Galle (Martian crater) – Wikipedia

Crater on Mars, also known as the “happy face crater”

Crater on Mars

Galle is a crater on Mars. It is located on the eastern rim of the huge impact basin Argyre Planitia in Argyre quadrangle. It is named after the German astronomer Johann Gottfried Galle.[1] Galle is often known as the “happy face crater” because pareidolia causes a curved mountain range in the southern part of the crater and two smaller mountain clusters further north to appear to be a smiley face. The formation was first photographed by Viking Orbiter 1.

A second “happy face crater”, smaller than Galle and located at 45.1°S, 55.0°W in Nereidum Montes, was discovered by the Mars Reconnaissance Orbiter on January 28, 2008.[2]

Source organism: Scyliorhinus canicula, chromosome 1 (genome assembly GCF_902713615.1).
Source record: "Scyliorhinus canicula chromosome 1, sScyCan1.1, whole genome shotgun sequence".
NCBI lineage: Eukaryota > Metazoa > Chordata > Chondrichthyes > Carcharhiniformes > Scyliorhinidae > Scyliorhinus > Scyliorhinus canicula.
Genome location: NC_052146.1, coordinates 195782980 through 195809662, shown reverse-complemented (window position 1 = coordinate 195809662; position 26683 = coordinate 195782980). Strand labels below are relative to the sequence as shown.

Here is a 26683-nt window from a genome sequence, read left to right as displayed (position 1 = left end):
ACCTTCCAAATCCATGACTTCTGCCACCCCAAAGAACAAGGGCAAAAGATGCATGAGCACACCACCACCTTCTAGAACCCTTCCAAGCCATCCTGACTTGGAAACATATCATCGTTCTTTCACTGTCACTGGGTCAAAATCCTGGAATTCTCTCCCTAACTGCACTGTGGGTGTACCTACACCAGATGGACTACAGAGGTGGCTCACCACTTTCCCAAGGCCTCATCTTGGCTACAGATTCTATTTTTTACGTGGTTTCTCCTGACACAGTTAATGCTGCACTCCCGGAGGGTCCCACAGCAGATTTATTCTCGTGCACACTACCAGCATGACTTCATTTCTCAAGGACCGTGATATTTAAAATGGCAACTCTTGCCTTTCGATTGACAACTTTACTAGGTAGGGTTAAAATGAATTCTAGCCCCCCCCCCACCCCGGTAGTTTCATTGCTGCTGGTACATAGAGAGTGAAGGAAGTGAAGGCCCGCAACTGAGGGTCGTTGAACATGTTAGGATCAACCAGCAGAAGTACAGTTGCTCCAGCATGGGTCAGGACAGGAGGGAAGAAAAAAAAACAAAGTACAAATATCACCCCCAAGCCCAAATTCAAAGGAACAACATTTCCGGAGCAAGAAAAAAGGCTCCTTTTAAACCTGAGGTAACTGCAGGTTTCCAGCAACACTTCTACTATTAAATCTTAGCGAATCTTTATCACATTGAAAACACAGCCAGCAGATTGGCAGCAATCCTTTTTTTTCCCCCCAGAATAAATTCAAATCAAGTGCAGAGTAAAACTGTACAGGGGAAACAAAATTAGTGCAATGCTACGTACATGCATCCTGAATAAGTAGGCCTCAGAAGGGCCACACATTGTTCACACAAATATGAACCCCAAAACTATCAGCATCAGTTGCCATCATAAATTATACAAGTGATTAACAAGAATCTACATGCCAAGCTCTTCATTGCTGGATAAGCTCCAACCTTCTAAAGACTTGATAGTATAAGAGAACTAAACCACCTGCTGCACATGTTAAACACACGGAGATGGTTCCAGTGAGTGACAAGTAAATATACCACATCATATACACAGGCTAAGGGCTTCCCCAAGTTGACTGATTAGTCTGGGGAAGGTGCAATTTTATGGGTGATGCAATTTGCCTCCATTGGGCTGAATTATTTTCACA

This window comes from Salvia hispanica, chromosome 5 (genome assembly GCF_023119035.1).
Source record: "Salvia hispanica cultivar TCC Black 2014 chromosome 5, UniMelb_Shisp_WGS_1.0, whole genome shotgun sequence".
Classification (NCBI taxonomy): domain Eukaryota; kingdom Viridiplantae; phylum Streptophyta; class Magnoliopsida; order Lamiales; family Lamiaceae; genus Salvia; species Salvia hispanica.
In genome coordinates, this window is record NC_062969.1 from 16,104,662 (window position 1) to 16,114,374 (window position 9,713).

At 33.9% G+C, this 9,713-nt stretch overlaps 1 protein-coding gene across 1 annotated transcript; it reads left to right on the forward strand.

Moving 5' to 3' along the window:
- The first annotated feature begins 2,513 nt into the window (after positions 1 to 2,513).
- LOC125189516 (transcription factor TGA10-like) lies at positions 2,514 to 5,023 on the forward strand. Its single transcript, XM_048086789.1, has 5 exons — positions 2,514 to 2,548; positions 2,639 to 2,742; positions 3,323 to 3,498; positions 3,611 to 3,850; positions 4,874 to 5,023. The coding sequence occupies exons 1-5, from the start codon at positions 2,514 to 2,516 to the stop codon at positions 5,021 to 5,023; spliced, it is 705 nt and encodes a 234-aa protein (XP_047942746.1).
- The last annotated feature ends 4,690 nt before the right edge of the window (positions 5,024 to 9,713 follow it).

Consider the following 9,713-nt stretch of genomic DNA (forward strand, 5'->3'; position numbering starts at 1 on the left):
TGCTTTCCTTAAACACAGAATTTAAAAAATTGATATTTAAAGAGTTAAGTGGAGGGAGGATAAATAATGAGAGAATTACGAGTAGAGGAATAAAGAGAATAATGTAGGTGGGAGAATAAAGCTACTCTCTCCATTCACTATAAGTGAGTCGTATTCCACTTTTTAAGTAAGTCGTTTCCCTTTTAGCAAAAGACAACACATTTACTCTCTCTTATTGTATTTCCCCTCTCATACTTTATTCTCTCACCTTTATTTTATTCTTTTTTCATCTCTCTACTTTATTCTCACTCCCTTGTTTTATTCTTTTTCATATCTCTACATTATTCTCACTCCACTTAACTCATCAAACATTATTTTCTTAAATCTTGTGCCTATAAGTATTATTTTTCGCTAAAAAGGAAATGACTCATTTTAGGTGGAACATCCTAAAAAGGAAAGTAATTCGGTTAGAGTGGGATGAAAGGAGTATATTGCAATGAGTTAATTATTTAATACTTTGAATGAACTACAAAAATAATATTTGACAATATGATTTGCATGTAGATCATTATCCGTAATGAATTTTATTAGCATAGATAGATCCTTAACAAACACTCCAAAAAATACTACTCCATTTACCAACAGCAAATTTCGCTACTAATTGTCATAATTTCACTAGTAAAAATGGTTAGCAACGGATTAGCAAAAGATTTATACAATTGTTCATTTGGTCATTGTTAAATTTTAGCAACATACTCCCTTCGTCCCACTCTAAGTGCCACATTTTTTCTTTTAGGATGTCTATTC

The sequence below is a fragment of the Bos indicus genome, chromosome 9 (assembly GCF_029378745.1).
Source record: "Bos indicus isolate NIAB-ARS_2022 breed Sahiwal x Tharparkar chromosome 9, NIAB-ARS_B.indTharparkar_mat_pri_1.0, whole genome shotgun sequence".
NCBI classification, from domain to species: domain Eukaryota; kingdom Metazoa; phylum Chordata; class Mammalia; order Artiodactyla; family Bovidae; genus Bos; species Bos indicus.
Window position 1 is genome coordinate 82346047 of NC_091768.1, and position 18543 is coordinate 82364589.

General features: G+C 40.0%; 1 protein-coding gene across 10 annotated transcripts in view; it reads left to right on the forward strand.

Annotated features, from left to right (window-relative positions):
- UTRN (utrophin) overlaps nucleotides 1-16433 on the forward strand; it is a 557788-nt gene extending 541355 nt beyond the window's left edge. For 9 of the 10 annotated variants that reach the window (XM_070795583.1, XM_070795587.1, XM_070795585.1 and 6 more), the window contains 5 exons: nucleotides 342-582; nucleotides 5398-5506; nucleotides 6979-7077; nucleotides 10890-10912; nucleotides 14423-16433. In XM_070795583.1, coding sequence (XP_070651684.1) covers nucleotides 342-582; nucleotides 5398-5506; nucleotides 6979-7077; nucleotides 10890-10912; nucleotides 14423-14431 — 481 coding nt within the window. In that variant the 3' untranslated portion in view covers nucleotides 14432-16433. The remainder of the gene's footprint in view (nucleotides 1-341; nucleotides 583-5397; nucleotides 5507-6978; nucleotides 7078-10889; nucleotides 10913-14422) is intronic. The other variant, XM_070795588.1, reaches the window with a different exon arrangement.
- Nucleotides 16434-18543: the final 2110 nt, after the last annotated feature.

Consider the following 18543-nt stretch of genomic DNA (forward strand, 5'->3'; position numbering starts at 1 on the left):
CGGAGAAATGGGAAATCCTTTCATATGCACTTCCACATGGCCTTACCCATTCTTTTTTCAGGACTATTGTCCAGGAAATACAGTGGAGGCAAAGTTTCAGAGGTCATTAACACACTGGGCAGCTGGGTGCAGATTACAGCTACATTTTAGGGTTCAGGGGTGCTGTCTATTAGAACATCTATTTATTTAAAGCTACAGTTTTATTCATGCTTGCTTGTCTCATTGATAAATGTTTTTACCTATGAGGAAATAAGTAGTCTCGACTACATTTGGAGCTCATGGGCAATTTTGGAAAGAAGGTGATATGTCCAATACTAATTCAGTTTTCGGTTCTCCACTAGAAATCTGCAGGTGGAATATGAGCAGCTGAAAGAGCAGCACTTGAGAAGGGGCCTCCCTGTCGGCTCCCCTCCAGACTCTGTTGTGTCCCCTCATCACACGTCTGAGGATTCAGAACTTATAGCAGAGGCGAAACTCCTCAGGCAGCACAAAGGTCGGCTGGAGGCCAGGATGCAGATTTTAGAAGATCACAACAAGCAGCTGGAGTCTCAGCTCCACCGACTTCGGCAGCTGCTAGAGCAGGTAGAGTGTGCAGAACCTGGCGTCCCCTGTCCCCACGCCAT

Appearance in Watchmen[edit]

As the smiley is a key motif in the comic book Watchmen by Alan Moore and Dave Gibbons, the crater was used as a story location after the coincidence was noted by Gibbons. According to Gibbons, the similarity “was almost too good to be true. I worried that if we put it in, people would never believe it.”[3] The crater also appears in the same scene during the film adaptation.


See also[edit]


  1. ^

    “Galle”. Gazetteer of Planetary Nomenclature. USGS Astrogeology Research Program.

  2. ^ Have a happy day on Mars, The Planetary Society Blog, Feb. 1, 2008
  3. ^ Web Behrens (February 27, 2009). ‘Watchmen’: Your guide to watching the big screen adaptation of the comic book”. Chicago Tribune.

External links[edit]